Hemig: Let’s go to the fair!
After spending the better part of the morning and evening at the fair Wednesday, I learned three things:
Everyone loves Sandy Woods; Job’s Daughters have the best corn dogs; and our local fair is the best county fair around.
The Union has long been a supporter of the Nevada County Fair. Not only do we sponsor the opening day, we also publish the official fair program. We have even bought animals at the Junior Livestock auction.
This year was no different. The Union has run several front-page stories promoting the fair and happily sponsored opening day once again. And Wednesday was not only opening day, but also Scholar Students’ day. The Union was proud to support free admission for the thousands of our community’s stellar students who were invited.
I was lucky enough to get an opening-day tour of the fairgrounds with Nevada County Fair CEO Sandy Woods.
We rode around in a golf cart, and she pointed out some of the highlights. But everywhere we stopped to get a closer look at an activity or exhibit, Sandy was met with a hug and well wishes for another successful fair. I was truly impressed with the support and love Sandy received.
I shouldn’t be surprised. Sandy has been involved with the fair for more than 20 years, and the CEO for the last six years.
As we rode around in that golf cart she pointed out the fair favorites, but I also noticed a few less obvious attractions.
One of my personal favorites was the kids’ “ugliest cake” contest. I was most impressed by the cake that looked like a box of kitty litter. Totally disgusting, remarkably creative and, oddly enough, edible.
I was also amazed by the miniature fairy garden display. It was new and definitely unusual. The level of tiny detail was worth taking the time to really appreciate it.
Finally, there were the corn dogs I kept hearing about. Many things are considered legendary but few compare to the word of mouth I’ve heard over the last few weeks about these corn dogs, which have been served by Job’s Daughters since 1982.
“Buy your tickets early” and “the lines can be hours long” were passed on to me over and over.
After avoiding the lines for a couple of hours, my wife and I finally decided to try these deep-fried delights of much renown.
Phil Ruble and Mimi Simmons walked by while we were waiting. Phil reiterated what I’d been told by others, even going so far as to say, “These will set the standard for corn dogs.”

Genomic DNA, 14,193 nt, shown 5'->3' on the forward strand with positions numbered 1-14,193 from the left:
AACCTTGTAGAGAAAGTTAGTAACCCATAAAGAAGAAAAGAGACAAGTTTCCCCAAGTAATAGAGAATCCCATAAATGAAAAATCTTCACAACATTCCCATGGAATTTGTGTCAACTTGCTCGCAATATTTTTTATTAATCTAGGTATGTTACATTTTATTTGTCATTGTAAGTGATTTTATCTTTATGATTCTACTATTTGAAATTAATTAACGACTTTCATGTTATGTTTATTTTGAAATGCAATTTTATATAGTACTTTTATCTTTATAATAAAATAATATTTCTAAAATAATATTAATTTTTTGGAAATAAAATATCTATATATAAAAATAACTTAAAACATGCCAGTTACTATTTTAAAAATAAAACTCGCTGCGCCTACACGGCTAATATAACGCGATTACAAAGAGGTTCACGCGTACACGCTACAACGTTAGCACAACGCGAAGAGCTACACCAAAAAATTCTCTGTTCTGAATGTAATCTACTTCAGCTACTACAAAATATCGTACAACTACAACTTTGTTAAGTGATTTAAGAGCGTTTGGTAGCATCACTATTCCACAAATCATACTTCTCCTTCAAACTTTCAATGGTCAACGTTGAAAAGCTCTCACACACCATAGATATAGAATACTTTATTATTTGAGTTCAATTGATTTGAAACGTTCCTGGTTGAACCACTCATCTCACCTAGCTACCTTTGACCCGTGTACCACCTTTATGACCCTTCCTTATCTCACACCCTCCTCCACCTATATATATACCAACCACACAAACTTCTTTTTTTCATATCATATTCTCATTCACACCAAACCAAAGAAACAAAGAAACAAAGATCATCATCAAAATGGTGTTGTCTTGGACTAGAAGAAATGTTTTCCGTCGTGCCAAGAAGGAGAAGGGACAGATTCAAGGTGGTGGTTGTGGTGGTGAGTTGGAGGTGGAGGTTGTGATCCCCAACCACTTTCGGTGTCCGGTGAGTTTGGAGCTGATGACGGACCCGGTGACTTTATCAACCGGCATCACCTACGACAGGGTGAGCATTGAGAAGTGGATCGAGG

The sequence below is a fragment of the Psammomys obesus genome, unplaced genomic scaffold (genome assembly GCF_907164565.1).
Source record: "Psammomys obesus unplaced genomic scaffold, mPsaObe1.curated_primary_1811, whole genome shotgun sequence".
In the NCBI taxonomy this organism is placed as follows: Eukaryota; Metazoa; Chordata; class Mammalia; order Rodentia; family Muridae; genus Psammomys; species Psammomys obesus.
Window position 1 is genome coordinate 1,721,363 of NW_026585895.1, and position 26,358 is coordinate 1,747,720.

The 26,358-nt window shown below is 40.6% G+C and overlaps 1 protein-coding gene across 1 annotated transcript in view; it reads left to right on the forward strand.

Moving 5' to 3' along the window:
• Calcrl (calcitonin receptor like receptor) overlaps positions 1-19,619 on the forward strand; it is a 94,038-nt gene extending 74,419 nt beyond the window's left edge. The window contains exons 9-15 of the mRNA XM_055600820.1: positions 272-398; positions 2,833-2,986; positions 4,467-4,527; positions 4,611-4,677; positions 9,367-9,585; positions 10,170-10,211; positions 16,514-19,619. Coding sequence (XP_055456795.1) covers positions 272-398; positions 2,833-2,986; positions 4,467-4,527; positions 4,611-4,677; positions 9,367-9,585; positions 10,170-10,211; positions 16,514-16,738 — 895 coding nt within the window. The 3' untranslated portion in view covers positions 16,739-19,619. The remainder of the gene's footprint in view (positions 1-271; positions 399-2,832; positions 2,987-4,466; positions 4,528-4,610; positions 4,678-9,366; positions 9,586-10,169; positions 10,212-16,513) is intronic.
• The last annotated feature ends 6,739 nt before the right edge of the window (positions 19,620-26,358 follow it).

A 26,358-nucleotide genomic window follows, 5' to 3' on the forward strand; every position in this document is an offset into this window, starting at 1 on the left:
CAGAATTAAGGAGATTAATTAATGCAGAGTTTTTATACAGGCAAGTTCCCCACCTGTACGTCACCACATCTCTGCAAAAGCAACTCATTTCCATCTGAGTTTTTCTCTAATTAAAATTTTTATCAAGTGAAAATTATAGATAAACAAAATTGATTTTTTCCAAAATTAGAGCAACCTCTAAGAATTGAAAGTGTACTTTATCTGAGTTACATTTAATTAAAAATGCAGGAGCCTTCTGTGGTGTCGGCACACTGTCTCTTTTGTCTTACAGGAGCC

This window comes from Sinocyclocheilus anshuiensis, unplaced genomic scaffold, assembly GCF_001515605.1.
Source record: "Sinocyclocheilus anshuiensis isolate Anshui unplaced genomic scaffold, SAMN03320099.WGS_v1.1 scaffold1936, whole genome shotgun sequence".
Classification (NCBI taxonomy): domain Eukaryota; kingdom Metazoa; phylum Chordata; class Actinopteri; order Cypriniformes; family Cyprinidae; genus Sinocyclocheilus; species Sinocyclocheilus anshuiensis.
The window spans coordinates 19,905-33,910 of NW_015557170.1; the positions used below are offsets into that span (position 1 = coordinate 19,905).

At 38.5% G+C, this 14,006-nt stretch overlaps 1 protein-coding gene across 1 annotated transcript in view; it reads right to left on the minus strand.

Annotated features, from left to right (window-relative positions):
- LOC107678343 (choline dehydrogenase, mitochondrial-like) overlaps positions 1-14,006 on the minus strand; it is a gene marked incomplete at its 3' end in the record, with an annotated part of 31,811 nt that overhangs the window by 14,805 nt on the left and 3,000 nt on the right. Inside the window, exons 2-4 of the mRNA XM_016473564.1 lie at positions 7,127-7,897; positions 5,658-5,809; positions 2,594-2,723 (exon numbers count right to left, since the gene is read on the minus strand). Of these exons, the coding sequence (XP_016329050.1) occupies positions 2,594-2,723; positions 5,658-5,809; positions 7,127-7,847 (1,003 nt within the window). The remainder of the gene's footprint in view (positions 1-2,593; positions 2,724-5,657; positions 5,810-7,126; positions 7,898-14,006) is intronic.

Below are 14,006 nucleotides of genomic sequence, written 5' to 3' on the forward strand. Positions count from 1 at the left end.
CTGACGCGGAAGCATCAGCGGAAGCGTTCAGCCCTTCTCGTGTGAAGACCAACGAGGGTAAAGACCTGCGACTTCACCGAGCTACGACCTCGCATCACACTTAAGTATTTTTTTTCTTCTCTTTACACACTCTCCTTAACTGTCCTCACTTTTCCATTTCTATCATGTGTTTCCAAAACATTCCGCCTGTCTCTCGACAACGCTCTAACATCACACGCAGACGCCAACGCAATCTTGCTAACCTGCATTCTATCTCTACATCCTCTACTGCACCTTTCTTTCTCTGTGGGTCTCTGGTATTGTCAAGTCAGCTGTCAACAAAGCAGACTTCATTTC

Finally, after a long wait, well not too long, we were able to test these for ourselves.
One word. Wow. People were right. Worth the long line.
But that’s just a small sample of the many things to see and do at the fair.
There are hours and hours of quality of entertainment.
The farm animals, from cattle to chickens, and the massive FFA effort are always a draw. Everyone knows about Treat Street, which generated almost $700,000 last year for local nonprofits. The kids’ events and activities are everywhere. And no fair would be complete without amusement park rides.
The fairgrounds themselves are an attraction with the well-maintained landscaping, trees and spacious surroundings.
Two full-time gardeners and a maintenance crew of six work hard every night of the fair keeping the grounds clean and the plants watered. That must be why the California Legislature has proclaimed the Nevada County Fairgrounds as “California’s Most Beautiful Fairgrounds.”
It’s no surprise to this new guy that the Nevada County Fair has been voted “Best Community Event” for 12 years in a row in The Union’s annual “Best of” contest.
Our readers apparently recognize the fine work and contribution the fair board brings to our community.
The level of community support from Treat Street and kids’ exhibits to the local dance stage was impressive.
Sandy summed it up best by saying, “The success of the fair is because of the community’s involvement.”
So get out to the fair and support the crown jewel of the community.
While you’re there, make sure to give Sandy Woods a hug and eat a Job’s Daughters’ corn dog.
The Nevada County Fair is open today through Sunday from 10 a.m. to 11 p.m.
Jim Hemig is publisher at The Union. Contact him via email at email@example.com or at 530-477-4299.
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